Why the PBA Oklahoma Open Proved Scoring Pace is Irrelevant

by Gianmarc Manzione 0

Jesper Svensson set BJI's Facebook page ablaze the day he averaged 259 for a block in Shawnee. (Photo Credit: Tim Fuller.)

The day Jesper Svensson averaged 259 for the first qualifying round of the 2019 PBA Oklahoma Open was an interesting day to be on BJI’s Facebook page.

When Svensson’s monster block ignited an outpouring of commenters claiming the blistering scoring pace enabled by the event’s 42-foot Mark Roth raised questions such as, “Where’s the challenge anymore?” my first inclination was not to take their word for it but rather to take Ronald Reagan’s advice: Trust, but verify.

So, I tried to verify.

One commenter asserted that, “Rhino Page said it best, when the lefties get a pattern they can get a hold of, watch out.” Here’s the problem: While Svensson was averaging 259, Rhino was averaging 215.

Parker Bohn III averaged 192 that same block. Matt Sanders, another lefty and the 2017 PBA Rookie of the Year, averaged 198. Anthony Pepe, another left-handed tour champ? 215.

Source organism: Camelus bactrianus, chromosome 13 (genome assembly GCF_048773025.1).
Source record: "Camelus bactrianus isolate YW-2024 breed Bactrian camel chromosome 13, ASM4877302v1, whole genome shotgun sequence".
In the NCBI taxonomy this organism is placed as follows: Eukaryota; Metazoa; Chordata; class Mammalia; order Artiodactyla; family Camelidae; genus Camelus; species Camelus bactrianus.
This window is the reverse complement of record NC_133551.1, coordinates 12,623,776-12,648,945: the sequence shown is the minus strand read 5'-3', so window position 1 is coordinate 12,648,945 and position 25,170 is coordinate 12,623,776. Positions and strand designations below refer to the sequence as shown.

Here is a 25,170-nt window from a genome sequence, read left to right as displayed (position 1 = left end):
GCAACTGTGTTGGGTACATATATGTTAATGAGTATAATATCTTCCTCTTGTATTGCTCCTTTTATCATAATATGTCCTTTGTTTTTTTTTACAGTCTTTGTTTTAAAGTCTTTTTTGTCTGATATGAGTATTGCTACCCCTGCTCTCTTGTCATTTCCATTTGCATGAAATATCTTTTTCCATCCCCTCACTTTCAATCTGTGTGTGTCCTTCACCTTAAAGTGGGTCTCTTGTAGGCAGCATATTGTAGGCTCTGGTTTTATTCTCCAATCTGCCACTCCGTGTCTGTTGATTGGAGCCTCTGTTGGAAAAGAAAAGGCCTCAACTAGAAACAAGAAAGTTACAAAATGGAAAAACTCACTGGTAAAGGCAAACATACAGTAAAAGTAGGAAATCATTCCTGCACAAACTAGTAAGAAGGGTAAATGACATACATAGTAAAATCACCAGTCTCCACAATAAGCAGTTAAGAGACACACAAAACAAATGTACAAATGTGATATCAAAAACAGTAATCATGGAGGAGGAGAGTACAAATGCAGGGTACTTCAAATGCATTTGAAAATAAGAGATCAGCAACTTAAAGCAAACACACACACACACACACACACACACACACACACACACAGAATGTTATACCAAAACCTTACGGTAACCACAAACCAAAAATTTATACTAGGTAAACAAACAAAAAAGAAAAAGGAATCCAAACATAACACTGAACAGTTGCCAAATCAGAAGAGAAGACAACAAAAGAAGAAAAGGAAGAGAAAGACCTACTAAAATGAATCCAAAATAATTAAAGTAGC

So much for all the lefties having a field day. Then I took a look at the right side as well.

How did some of the tour’s most talented righties fare while Svensson shot phone numbers? Anthony Simonsen—206. Matt O’Grady, 2018 Tournament of Champions winner? 215. Reigning PBA Rookie of the Year Kamron Doyle? 217. Marshall Kent—217. Chris Barnes—214. Go ahead. Tell any of the above-mentioned players how “easy” they were. What’s “easy” for one player can be daunting for another.

Oh, and consider this: The guy who won in Oklahoma also happens to have finished runner-up on one of the tour’s most grueling patterns last November, when Jakob Butturff lost to Dom Barrett by a stick in the U.S. Open title match. Also making the show in Shawnee? The guy who won on said grueling pattern, Dom Barrett.

The question is not, “Where’s the challenge anymore?” The question is, why do armchair pro-bowling pundits overestimate the relevance of scoring pace?

There was challenge in Shawnee; it just was a different challenge. Players had to out-strike the field in Shawnee whereas they had to out-spare the competition in Wichita (except for Butturff, who was in a world of his own in the 2018 U.S. Open). When the same players make both shows, what’s the difference?

My email address is bjieditor@gmail.com. Somebody, please. Tell me.

BJI Editor Gianmarc Manzione's "From the Editor" column appears each month in Bowlers Journal International. To subscribe now for much more of the industry's best coverage of bowling news and incisive instructional tips and analysis, go here: https://www.bowlersjournal.com/bowlers-journal-subscriptions/

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